The Four Principles of Individual Decision-Making in Economics
The four principles of individual decision-making are a set of concepts posited by Harvard economics professor and economic textbook author N. Gregory Mankiw. These principles enable students to understand some of the motivational factors which guide consumers in their interactions with other consumers in the market.
This principle describes the decision-making process a person must go through before an activity. When a consumer goes to purchase a product, he must consider that the dollar he spends for the product represents a dollar that cannot be used to buy another need or desire. This creates an important check on spending power and tends to forcefully prioritize the consumer's spending practices. He first meets his needs before fulfilling non-necessary desires. Marketeers are very aware of this principle and will often market materials to consumers based on need.
A consumer who simply compares the price of items may not be correctly calculating the true cost. Wise consumers will also take into account less-than-tangible costs of a given action or purchase. For instance, an item that costs less but that requires long-term manual maintenance may be more expensive in the long term, as the owner will have to give up his time and effort to maintain it. His time could be better spent earning money at his job.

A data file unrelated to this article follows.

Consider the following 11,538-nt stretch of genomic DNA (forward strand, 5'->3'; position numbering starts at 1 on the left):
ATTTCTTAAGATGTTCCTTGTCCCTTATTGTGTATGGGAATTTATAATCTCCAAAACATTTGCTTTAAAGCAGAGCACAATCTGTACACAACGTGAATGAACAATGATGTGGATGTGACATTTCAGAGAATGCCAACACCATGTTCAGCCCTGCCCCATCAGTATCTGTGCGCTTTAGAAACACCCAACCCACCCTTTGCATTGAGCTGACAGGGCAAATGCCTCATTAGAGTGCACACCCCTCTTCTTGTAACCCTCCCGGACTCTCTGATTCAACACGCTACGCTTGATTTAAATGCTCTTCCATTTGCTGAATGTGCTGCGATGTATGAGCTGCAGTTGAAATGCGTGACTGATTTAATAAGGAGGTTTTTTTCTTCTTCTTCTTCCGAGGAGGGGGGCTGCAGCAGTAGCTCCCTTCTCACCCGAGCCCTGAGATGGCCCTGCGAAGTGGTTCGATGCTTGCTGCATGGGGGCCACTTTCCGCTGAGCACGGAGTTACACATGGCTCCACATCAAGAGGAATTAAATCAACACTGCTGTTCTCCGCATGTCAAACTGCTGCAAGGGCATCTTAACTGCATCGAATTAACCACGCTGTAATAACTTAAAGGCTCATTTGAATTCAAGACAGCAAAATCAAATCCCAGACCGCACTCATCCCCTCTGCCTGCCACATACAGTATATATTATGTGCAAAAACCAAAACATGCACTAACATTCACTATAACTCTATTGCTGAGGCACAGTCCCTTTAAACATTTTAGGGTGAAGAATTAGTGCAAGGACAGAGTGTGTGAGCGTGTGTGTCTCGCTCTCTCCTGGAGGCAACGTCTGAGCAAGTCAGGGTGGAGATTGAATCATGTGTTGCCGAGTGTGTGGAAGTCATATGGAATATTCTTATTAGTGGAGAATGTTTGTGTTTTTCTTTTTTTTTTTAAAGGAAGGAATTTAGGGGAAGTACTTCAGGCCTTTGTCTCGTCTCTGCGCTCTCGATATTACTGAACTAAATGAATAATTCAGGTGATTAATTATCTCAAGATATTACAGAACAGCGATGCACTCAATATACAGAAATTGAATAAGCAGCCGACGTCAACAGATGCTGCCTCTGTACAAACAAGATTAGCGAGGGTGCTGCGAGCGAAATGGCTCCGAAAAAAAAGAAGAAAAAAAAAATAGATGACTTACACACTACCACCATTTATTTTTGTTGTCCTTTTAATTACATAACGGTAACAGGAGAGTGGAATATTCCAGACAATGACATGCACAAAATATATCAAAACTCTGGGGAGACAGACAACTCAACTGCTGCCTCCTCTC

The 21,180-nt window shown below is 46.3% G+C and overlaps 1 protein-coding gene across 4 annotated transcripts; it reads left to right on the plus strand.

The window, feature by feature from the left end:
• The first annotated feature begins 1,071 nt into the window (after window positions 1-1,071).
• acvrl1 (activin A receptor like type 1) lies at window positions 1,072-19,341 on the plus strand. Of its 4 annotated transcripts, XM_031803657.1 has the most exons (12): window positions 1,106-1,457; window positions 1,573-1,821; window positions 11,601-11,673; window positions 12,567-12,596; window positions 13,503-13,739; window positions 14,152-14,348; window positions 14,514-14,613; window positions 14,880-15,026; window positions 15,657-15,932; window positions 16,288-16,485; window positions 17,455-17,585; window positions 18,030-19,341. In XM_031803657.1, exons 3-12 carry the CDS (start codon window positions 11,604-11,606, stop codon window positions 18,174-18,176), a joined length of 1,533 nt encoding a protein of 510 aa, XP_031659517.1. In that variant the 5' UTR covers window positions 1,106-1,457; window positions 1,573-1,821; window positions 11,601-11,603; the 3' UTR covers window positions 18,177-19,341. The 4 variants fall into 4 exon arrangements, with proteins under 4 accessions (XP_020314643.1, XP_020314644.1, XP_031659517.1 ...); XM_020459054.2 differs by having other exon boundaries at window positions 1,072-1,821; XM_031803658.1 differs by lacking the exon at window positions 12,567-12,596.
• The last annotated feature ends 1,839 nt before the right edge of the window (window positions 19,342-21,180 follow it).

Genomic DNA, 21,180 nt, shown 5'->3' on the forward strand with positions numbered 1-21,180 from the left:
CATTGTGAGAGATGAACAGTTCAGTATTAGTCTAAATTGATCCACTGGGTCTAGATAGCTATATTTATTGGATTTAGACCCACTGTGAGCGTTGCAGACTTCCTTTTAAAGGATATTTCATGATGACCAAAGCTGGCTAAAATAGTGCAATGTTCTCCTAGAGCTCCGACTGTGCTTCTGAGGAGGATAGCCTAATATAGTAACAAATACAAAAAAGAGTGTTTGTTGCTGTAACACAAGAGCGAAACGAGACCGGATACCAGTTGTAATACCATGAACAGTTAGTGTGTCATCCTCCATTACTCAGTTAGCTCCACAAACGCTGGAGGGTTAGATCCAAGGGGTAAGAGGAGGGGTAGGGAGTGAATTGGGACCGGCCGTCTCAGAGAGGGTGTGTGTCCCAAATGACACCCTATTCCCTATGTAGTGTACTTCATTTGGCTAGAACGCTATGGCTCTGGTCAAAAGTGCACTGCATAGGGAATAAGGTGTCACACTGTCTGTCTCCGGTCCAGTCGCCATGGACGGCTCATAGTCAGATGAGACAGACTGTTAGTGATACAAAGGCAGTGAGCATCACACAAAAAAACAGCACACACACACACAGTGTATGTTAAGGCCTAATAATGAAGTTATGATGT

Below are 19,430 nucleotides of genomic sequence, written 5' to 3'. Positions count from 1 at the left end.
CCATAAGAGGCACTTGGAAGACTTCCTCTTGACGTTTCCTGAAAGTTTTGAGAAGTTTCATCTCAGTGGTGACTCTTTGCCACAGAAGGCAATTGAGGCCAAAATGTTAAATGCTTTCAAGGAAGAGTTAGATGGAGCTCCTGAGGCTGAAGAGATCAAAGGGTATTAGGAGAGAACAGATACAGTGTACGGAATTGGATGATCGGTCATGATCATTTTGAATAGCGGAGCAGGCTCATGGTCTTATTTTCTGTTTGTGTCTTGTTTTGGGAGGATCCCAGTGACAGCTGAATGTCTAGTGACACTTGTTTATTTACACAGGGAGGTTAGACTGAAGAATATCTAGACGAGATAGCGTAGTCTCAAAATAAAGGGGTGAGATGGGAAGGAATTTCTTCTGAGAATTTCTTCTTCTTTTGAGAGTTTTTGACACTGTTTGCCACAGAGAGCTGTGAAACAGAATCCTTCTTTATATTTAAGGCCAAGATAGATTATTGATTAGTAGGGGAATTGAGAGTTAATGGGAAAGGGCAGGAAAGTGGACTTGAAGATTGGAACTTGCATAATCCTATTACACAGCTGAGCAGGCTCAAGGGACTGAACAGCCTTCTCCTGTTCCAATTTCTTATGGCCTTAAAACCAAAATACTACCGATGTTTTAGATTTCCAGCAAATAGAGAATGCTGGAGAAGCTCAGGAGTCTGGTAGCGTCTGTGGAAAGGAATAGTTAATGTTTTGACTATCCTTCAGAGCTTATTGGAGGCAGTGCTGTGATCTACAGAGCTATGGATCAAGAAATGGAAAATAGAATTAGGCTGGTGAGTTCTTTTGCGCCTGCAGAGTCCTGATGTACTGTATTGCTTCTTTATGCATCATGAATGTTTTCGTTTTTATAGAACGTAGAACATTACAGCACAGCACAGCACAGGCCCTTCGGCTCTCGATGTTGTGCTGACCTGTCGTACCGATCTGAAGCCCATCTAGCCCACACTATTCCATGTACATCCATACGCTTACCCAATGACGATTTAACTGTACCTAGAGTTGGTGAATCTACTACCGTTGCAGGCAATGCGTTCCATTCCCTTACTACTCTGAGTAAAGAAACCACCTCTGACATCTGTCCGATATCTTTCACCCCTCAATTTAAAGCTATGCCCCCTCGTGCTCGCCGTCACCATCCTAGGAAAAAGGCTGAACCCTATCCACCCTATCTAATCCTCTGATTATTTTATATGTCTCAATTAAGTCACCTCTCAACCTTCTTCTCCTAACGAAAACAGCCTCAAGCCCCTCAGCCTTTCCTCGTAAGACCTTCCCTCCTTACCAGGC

Mankiw describes a rational person’s willingness to purchase a good as based on the marginal benefit that one more element of that good will bring to the person. Mankiw points to the difference in value between water and diamonds. A marginal increase in a person’s water supply rarely comes at a significant cost. However, a marginal increase in diamonds is extremely valuable.
There is a reason why consumers hold onto their hard-earned money until the next big sale. Retailers often use marketing to incentivize consumer behavior, convincing them to spend money now to save or earn a reward for later.
Writing in his 2009 essay “Toxic Textbooks," writer Edward Fullbrook argues that Mankiw fails to describe how his four principles were discovered and is asking students to accept them on faith.